The Hon. Harriet Murphy, 1927-2024

A portrait of Judge Harriet Murphy in her judicial robes, standing in the law school courtroom.
The Hon. Harriet Murphy, photographed by Brian Birzer

The Hon. Harriet Murphy ’69, a civil rights pioneer and the first African American woman appointed to a permanent judgeship in Texas, passed away on January 17 after a long illness. She was 96.

Murphy, whose portrait hangs on the law school wall, was deeply involved in the life of the law school and the university over the course many decades. She had close relationships with the law school deans Bill Powers, Larry Sager, and Ward Farnsworth, and worked with all of them on initiatives that would advance the cause of equality and access for all to a law degree from the University of Texas at Austin.

“Judge Murphy lived a life totally dedicated to service and improving the lives of so many people,” said Arleas Upton Kea ’82, a former president of the law school’s Alumni Association and a current member of the Law School Foundation’s Board of Trustees. “She was an amazing trailblazer, an advocate for justice and equality, and a champion for social change.”

Kea knew Murphy well, going back many years. “She was a terrific role model, mentor, and advisor to me as I entered the law school,” added Kea. “And then when I served as the first African American president of the school’s Alumni Association. Harriett leaves a legacy that cannot be forgotten.”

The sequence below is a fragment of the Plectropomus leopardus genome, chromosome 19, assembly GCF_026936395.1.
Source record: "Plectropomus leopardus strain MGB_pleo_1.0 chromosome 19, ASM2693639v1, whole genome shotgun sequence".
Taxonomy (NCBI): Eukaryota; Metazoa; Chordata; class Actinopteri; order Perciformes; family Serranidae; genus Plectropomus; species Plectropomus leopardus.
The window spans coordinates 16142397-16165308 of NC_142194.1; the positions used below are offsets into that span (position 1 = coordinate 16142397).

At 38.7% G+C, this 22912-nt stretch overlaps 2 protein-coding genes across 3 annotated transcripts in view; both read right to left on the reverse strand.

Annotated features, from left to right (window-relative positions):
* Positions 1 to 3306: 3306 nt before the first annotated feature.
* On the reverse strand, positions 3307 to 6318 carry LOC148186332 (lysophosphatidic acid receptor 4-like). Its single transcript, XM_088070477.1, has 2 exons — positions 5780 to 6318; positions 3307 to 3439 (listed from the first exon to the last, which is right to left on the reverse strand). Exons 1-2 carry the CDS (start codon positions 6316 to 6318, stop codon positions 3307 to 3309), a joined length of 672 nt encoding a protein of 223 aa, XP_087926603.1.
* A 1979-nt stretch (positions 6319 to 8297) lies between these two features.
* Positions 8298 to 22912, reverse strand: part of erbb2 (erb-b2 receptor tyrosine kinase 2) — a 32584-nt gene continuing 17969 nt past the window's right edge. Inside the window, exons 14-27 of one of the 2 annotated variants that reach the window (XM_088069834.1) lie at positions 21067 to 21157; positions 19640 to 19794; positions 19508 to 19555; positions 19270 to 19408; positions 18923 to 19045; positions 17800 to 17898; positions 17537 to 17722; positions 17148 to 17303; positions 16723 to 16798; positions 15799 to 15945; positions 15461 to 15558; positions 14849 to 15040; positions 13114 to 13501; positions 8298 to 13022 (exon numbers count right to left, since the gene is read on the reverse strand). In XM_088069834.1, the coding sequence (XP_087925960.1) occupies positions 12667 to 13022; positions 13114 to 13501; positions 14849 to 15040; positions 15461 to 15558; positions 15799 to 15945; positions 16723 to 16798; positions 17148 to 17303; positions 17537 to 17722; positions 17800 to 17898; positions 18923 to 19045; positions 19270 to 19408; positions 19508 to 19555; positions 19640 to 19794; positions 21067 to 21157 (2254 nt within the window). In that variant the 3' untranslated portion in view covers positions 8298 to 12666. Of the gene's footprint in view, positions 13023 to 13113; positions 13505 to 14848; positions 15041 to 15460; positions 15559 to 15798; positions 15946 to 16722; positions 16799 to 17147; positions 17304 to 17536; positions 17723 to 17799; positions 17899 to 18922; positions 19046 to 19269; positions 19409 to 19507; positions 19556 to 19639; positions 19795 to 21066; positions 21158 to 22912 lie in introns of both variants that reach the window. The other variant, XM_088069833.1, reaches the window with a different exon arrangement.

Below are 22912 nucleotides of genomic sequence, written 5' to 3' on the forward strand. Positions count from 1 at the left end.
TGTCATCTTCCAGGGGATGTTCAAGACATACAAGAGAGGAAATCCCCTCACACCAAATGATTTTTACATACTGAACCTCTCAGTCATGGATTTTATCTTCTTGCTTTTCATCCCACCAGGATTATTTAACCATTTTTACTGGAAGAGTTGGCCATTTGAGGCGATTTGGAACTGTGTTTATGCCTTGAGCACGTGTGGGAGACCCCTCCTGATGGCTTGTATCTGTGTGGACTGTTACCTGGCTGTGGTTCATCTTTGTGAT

Ward Farnsworth, who served as dean for the decade from 2012 to 2022, commissioned the portrait of Murphy that hangs outside the Beck Classroom on the law school’s main floor. “Judge Murphy was a force of nature,” reflected Farnsworth. “She was utterly devoted to the success of students and the advancement of civil rights in the university and beyond.”

One of Murphy’s signature accomplishments was spurring the creation in 2011, in collaboration first with Powers and then Sager, of an award to honor the memory of Virgil C. Lott ’53, the law school’s first African American graduate. That honor—the Virgil C. Lott Medal—is presented to law school graduates who “like its namesake, serve the interests of our society with integrity and who, by word and deed, reflect our better selves.”

Luminaries who have received the medal have included the Hon. Wallace Jefferson ’88, the Hon. Ron Kirk ’79, and Myra McDaniel ’75. The most recent honoree was DeMetris Sampson ’80, who was honored in 2023.

She was born Harriet Louise Mitchell in Georgia in 1927 and grew up in Atlanta. There, she was a high school classmate and friend of Martin Luther King, Jr.—“we all called him M.L.,” she used to love to say—and was closely connected to the nascent American Civil Rights movement happening there. She attended Spelman College, earning her Bachelor of Arts, and then received a Master’s from Clark-Atlanta University.

“It was not unusual for those that came through Atlanta to became leaders – not only political leaders but just leaders,” she once said. “It was a tremendous environment to grow up in. I think that I’m fortunate to have grown up in that environment, which has always made me very candid and very outspoken and believe in my opinions.”

Though offered a chance to work on civil rights issues in Atlanta with King and others at the Southern Christian Leadership Conference, she felt her calling was in the law. She entered Texas Law in 1966, the only Black student in her class, a story told in her memoir, “There All the Honor Lies,” published by the University of Texas Press in 2018.